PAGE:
There seems to be a lot more swearing. I have noticed an uptick in trust leading to muted profanity in the workplace. At a recent meeting, a group of us quietly started dropping s-bombs, before one of us took it up a notch, and oh, how it tingled.
The dangerous lack of discipline implied by the willing use of four-letter words can be immensely useful, but let there be no mistake, it does represent a breakdown of control. I miss that loss of control less and less as I get older, but in the rare occasions where I long for it, I ache and mourn.
This makes me a stilted conversationalist, whereas before dialogue seemed to flow loosely and promised the thrill of undeniable promise. That words could be alchemized into gold given the right environmental conditions, either smoky rooms or forest filtered light, left me entranced.
And so lately, I have been confused, wondering how I ever got here and where I am supposed to go. It is so easy to get lost in the overwhelming minutiae of a new job, and the days pass so fast you wonder if career success is little more than the acceleration of dying. I want to have an easy retirement, but I don’t want it to seem like I’m getting there tomorrow.
The benefit of the torturous moral road is that it’s long and demands lengthy stops for self-reflection. It is no wonder to me that hotels stand as the most common backdrop of my dreams, and I know them so well, both the macabre and the sentimental. The latter frighten me the most, because they chip away most effectively at my sense of self.
I ran on Saturday, the first time in ages, and I engaged in imaginary conversations with the same person it seems I always have, and I was the most boring companion, talking about my new teachers and their charming demands for attention and new equipment and requests for leave. I talked about how everyone seems to like me, even though I lost my keys. I mentioned the children in the parking lot who seemed to be camping in their car, their mom probably a student with no daycare, and the fight in the parking lot at 8 pm, and how both times I went out to fix the problem because I feel like I am supposed to be the adult in this new life of mine.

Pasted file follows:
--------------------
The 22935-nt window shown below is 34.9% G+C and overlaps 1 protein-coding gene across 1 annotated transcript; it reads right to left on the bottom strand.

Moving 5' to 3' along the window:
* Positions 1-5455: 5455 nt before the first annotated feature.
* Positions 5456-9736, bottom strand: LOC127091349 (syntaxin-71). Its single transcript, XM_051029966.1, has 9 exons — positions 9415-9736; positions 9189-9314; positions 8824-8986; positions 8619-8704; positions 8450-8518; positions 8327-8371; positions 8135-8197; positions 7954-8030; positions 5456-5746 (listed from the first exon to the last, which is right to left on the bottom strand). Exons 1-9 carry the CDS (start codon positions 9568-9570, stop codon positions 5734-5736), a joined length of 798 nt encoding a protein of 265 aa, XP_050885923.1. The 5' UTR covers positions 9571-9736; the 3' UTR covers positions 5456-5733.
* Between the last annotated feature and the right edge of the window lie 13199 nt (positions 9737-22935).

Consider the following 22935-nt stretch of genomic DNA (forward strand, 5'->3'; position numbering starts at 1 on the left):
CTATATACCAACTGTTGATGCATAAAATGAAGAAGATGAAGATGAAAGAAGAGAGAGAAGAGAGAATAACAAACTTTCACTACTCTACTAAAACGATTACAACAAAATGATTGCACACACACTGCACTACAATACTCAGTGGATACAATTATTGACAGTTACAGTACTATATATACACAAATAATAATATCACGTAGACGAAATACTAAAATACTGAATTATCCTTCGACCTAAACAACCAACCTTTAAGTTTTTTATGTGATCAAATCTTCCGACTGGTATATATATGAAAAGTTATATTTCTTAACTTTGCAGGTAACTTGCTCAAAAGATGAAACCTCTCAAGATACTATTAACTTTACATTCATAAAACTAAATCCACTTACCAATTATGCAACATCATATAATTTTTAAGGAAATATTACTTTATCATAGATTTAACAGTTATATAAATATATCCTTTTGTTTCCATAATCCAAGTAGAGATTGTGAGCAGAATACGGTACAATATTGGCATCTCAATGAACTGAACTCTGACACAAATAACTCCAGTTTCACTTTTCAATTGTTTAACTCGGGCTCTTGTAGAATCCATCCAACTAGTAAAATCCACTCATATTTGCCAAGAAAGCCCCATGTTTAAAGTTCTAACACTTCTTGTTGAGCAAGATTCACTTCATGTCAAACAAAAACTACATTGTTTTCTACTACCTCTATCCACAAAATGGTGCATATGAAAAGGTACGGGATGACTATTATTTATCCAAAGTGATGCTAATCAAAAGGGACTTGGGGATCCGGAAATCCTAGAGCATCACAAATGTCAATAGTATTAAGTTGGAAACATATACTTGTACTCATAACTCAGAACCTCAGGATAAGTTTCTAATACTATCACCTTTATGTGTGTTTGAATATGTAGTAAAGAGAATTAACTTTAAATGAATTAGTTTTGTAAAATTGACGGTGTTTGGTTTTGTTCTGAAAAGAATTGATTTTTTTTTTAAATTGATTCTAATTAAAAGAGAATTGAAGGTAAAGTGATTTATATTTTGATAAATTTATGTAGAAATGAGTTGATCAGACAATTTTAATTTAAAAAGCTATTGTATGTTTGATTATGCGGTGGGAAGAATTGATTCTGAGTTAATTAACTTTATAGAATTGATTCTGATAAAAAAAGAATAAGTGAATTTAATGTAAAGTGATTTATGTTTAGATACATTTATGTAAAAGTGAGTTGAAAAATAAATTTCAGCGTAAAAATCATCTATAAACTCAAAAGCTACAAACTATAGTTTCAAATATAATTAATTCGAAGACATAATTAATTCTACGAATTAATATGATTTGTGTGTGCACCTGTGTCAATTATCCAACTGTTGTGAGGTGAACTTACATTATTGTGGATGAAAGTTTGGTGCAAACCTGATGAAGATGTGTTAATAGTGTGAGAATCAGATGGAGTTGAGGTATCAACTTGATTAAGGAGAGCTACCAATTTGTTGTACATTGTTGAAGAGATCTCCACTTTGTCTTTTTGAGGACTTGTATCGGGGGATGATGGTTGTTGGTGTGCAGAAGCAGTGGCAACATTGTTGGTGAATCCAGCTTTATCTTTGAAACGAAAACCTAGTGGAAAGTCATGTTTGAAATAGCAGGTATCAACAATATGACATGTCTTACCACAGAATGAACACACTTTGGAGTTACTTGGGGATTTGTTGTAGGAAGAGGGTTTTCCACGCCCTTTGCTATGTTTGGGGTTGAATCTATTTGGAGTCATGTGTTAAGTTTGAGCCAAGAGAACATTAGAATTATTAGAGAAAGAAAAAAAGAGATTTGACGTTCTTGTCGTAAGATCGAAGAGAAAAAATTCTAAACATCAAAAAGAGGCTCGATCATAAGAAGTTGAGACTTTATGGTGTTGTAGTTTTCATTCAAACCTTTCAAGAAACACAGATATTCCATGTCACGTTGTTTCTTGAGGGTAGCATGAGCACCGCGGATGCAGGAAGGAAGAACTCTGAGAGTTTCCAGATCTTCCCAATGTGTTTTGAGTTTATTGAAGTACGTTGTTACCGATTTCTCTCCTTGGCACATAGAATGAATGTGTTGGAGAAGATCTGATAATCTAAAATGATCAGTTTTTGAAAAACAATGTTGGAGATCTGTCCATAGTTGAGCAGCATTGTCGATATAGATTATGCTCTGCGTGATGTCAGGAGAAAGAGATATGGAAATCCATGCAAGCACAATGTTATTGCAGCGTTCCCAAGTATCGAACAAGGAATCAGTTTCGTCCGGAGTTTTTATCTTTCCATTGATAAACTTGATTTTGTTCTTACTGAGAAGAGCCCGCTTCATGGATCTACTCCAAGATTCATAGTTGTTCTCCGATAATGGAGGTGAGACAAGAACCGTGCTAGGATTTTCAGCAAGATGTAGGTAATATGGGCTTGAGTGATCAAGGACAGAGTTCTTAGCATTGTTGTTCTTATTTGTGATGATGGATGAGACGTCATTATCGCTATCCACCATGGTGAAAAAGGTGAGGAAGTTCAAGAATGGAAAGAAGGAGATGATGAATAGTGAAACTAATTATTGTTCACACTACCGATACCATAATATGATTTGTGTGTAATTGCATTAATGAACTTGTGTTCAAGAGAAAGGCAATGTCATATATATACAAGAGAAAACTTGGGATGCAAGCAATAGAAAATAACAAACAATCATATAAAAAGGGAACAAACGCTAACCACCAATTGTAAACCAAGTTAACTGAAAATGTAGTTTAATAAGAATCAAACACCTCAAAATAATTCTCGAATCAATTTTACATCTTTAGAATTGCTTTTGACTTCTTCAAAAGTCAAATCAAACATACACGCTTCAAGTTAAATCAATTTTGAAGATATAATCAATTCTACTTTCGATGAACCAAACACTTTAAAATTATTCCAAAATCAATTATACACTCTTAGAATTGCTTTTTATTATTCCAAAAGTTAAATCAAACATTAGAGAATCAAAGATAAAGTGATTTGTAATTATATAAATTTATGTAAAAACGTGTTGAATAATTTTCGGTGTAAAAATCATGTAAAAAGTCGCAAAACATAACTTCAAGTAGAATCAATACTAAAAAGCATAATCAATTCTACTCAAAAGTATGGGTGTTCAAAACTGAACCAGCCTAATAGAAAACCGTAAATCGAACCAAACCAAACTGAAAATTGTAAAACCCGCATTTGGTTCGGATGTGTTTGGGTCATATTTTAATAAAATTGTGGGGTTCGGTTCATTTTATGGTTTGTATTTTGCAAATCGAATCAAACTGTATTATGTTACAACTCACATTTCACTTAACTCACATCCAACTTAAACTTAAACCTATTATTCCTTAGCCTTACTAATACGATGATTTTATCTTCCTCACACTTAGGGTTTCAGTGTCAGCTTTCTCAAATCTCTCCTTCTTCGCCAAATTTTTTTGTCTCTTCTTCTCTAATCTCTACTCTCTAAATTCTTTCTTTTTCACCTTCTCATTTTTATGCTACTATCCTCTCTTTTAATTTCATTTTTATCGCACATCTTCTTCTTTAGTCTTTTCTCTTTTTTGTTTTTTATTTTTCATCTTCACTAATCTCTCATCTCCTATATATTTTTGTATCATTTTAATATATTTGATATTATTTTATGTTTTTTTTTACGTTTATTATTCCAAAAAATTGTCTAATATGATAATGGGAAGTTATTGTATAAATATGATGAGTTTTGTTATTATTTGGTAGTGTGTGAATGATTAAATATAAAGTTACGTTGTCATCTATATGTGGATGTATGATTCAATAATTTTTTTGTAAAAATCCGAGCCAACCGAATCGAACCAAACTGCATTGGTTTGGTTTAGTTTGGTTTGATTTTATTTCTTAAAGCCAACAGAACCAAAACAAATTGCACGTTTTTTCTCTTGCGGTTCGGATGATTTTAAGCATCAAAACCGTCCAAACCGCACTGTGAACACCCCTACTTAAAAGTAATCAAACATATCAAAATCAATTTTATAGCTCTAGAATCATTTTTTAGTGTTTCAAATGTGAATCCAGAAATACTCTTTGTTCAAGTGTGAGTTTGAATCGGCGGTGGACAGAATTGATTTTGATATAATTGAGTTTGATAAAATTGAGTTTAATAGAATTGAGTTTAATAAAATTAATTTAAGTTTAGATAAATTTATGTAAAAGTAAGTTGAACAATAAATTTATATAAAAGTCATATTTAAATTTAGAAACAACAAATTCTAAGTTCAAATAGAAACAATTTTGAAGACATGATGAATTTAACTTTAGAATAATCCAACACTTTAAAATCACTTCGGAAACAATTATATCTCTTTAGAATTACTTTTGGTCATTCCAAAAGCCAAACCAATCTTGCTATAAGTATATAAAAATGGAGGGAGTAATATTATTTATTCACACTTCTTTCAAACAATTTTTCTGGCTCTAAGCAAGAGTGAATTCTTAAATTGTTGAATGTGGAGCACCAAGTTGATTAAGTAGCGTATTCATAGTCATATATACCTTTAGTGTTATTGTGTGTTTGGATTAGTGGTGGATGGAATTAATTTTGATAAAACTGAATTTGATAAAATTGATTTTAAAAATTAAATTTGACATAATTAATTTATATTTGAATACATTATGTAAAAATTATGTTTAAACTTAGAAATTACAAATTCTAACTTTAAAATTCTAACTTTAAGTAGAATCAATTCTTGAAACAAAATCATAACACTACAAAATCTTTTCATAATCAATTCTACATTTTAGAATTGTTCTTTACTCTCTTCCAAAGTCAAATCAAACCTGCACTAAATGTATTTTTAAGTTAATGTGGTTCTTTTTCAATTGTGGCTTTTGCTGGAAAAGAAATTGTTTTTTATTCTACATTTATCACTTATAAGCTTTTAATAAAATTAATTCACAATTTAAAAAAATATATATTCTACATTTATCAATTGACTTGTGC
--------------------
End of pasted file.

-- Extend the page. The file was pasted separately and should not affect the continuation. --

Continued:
Today, I took my sister-in-law out to hunt for mushrooms, and I felt paternal and protective, like every woman is now a younger sibling, and I recognize the patriarchy in that sentiment, and denounce it, but when she walked into a nest of yellow jackets, my instinct still took over, and I methodically went over her, crushing the wasps as I found them, eight in all, each, except one, futilely stinging away at her coat, thank god for the cold.
We returned with ten pounds of matsutakes and chanterelles, and here we go, it’s going to be a fast ride, I can see the bottom, I can’t forestall its coming without a monumental crash. Maybe our mistakes are simply our way of slowing down time.